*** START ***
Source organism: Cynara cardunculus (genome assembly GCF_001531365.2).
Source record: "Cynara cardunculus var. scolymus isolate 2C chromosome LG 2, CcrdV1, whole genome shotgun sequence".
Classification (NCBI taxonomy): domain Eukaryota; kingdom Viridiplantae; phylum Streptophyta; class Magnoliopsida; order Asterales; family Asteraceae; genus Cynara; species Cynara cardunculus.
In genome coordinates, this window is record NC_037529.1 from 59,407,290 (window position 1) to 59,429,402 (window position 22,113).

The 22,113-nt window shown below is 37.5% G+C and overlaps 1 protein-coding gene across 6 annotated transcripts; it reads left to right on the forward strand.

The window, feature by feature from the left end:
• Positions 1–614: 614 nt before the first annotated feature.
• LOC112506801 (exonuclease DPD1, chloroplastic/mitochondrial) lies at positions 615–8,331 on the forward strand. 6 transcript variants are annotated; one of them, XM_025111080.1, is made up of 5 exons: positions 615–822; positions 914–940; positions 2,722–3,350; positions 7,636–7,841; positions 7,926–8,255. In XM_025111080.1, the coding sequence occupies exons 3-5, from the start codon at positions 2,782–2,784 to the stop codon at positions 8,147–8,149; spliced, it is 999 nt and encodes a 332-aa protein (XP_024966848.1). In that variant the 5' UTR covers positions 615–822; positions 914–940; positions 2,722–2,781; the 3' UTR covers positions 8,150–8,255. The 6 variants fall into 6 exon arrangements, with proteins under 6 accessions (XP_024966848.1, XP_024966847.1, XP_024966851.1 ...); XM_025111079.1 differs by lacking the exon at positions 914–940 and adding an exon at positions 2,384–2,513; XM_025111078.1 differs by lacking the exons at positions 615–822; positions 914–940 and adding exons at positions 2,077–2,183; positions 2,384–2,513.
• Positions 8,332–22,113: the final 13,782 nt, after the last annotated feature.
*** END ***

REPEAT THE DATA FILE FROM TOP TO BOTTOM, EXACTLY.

Source organism: Cynara cardunculus (genome assembly GCF_001531365.2).
Source record: "Cynara cardunculus var. scolymus isolate 2C chromosome LG 2, CcrdV1, whole genome shotgun sequence".
Classification (NCBI taxonomy): domain Eukaryota; kingdom Viridiplantae; phylum Streptophyta; class Magnoliopsida; order Asterales; family Asteraceae; genus Cynara; species Cynara cardunculus.
In genome coordinates, this window is record NC_037529.1 from 59,407,290 (window position 1) to 59,429,402 (window position 22,113).

The 22,113-nt window shown below is 37.5% G+C and overlaps 1 protein-coding gene across 6 annotated transcripts; it reads left to right on the forward strand.

The window, feature by feature from the left end:
• Positions 1–614: 614 nt before the first annotated feature.
• LOC112506801 (exonuclease DPD1, chloroplastic/mitochondrial) lies at positions 615–8,331 on the forward strand. 6 transcript variants are annotated; one of them, XM_025111080.1, is made up of 5 exons: positions 615–822; positions 914–940; positions 2,722–3,350; positions 7,636–7,841; positions 7,926–8,255. In XM_025111080.1, the coding sequence occupies exons 3-5, from the start codon at positions 2,782–2,784 to the stop codon at positions 8,147–8,149; spliced, it is 999 nt and encodes a 332-aa protein (XP_024966848.1). In that variant the 5' UTR covers positions 615–822; positions 914–940; positions 2,722–2,781; the 3' UTR covers positions 8,150–8,255. The 6 variants fall into 6 exon arrangements, with proteins under 6 accessions (XP_024966848.1, XP_024966847.1, XP_024966851.1 ...); XM_025111079.1 differs by lacking the exon at positions 914–940 and adding an exon at positions 2,384–2,513; XM_025111078.1 differs by lacking the exons at positions 615–822; positions 914–940 and adding exons at positions 2,077–2,183; positions 2,384–2,513.
• Positions 8,332–22,113: the final 13,782 nt, after the last annotated feature.